Hello, and thank you for using Just Answer. My name isXXXXX am an employment law professional, and I look forward to answering your question today to the best of my abilities. So that I can accurately answer your question, I need a little bit more information. What state was your boyfriend convicted in?
Ok, and he is currently being rejected by employers in Nevada?
yes, it seems that way.
Ok, thank you for providing extra information. Unfortunately, there is not much to be done from an employment law prospective in the state of Nevada. Employers have a right to complete, with an individuals consent, a criminal background check that includes both arrest and conviction records, and they are not prohibited from using this information in making a hiring decision. Sometimes, the employer will, on an application, give someone an opportunity to explain the circumstances of the conviction, but ultimately having a conviction show up is lawful grounds for choosing not to hire someone.
Now, one major exception is if your boyfriend is a member of an ethnic or racial minority, and the employer has a policy against hiring anyone with a criminal record. Because statistically more people who are members of an ethnic or racial minority have a criminal record of some kind, a blanket policy against hiring someone with a criminal record could be found to violate Title VII of the Civil Rights Act.
Other than that, however, a criminal conviction is allowed to be used as a factor in determining whether or not to hire someone.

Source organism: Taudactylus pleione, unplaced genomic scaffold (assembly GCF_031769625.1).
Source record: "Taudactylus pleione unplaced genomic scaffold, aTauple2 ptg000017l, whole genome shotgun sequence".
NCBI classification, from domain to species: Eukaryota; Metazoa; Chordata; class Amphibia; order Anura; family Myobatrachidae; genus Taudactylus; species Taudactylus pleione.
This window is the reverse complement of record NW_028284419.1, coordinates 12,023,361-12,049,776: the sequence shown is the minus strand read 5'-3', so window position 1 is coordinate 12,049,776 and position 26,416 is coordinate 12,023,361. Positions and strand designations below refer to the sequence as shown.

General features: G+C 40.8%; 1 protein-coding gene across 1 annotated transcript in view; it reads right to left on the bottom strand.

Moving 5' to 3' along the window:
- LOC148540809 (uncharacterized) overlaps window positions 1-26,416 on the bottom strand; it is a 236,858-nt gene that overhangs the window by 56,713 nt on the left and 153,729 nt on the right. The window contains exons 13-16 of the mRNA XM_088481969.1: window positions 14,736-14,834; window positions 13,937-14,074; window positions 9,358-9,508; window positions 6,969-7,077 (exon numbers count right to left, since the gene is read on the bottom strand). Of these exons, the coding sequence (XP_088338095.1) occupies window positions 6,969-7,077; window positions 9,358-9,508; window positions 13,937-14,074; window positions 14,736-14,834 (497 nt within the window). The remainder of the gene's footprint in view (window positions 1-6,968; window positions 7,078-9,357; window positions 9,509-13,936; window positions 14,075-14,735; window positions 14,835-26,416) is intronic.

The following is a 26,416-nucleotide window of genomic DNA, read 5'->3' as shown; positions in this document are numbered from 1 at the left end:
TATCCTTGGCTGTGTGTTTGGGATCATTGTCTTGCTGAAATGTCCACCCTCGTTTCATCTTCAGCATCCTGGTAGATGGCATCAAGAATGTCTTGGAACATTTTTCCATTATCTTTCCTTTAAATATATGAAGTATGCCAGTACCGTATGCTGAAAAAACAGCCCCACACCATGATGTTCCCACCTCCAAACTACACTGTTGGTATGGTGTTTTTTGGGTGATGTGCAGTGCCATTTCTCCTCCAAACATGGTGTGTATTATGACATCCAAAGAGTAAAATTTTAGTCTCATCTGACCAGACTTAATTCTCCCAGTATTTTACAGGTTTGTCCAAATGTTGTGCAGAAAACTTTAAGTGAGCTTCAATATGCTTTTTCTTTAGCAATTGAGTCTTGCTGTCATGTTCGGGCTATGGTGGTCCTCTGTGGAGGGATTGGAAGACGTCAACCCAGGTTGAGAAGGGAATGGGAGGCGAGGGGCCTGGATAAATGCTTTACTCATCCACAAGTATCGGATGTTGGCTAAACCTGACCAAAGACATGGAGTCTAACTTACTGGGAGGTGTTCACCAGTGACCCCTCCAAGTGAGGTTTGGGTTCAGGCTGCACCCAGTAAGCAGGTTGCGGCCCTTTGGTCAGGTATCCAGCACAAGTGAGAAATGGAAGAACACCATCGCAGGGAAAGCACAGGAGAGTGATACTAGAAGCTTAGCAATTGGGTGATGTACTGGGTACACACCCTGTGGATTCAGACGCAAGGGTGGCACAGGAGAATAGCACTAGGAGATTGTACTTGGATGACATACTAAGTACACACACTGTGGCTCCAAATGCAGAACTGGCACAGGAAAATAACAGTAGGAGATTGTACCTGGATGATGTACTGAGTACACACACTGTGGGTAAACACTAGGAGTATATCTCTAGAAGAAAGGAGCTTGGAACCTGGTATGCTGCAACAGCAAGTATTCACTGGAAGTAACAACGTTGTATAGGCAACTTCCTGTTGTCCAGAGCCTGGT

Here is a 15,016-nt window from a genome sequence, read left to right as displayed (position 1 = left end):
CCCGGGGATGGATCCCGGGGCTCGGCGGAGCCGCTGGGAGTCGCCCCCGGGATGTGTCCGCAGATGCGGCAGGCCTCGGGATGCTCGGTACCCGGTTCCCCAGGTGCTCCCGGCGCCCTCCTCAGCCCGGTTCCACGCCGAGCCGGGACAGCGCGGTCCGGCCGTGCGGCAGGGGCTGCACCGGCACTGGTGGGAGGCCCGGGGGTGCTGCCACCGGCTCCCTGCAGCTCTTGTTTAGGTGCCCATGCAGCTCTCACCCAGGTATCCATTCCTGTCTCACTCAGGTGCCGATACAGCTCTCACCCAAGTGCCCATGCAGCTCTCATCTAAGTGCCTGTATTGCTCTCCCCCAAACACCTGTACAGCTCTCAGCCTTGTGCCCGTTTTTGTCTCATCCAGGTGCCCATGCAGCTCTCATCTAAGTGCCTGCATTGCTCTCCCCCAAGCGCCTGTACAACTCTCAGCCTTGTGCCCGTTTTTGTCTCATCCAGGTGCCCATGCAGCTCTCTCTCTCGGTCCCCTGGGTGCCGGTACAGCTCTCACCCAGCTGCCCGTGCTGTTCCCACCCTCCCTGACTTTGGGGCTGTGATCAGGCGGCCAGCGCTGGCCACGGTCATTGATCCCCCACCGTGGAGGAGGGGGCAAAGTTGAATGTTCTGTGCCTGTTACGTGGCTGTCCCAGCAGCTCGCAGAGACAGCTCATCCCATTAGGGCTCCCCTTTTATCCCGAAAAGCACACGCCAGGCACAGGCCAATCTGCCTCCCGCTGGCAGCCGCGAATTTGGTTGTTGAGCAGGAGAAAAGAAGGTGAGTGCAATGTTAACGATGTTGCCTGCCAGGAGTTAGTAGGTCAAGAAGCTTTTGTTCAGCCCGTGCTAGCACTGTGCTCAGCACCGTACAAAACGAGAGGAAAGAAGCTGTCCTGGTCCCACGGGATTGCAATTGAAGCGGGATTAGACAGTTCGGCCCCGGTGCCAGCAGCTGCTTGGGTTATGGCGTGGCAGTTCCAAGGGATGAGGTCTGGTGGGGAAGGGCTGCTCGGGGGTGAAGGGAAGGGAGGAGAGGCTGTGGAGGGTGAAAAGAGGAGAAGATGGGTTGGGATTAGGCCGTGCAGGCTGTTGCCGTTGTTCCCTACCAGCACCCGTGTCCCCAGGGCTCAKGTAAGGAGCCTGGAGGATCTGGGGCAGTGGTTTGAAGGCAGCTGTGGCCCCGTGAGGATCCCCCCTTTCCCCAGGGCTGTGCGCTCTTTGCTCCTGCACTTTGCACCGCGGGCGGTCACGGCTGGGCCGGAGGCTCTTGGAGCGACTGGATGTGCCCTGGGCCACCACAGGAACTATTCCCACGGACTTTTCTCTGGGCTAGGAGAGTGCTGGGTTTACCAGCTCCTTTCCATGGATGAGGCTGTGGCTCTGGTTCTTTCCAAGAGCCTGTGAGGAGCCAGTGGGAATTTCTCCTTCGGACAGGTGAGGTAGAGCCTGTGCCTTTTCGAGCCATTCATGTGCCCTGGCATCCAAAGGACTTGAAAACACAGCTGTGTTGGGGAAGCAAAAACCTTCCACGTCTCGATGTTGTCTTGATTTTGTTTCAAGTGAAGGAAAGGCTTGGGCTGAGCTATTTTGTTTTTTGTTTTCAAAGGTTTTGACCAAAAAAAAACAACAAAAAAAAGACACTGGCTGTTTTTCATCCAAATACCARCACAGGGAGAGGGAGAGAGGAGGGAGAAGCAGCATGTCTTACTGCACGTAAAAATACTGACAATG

Consequently, people will, if possible, try to have their criminal record sealed or expunged so that it will not appear on a background check. This, however, is a criminal law matter, not an employment one, so you would be best served talking to a criminal law attorney in California about the possibility of having his record expunged if possible.
From an employment law prospective, unfortunately the law is very much stacked against applicants who have a criminal record, particularly felony convictions. I wish I had better news for you, but so long as the conviction is not sealed or expunged, potential employers have the right to consider the conviction in making a hiring determination. Generally, when applying, a person is given an opportunity to explain if they answer "yes" to past criminal convictions, and having a detailed explanation ready to give to an employer may help. However, ultimately many employers, fair or not, do not take the time to read explanations carefully, once they see the conviction, that is all they care about.
In a tough economy, I know how frustrating this can be, and I am sorry that he is struggling to find work. As such, contacting a criminal law attorney in California to discuss whether or not expungement is available to him may be the most prudent course of action. For a referral to a criminal law attorney in California, the state bar association has a referral service at:
okay thank you
You are very welcome, I wish you the best of luck in resolving this ultimately in your favor, and let me know if you have any additional questions or concerns. Otherwise, please remember to RATE my answer so that I can receive credit for my work.
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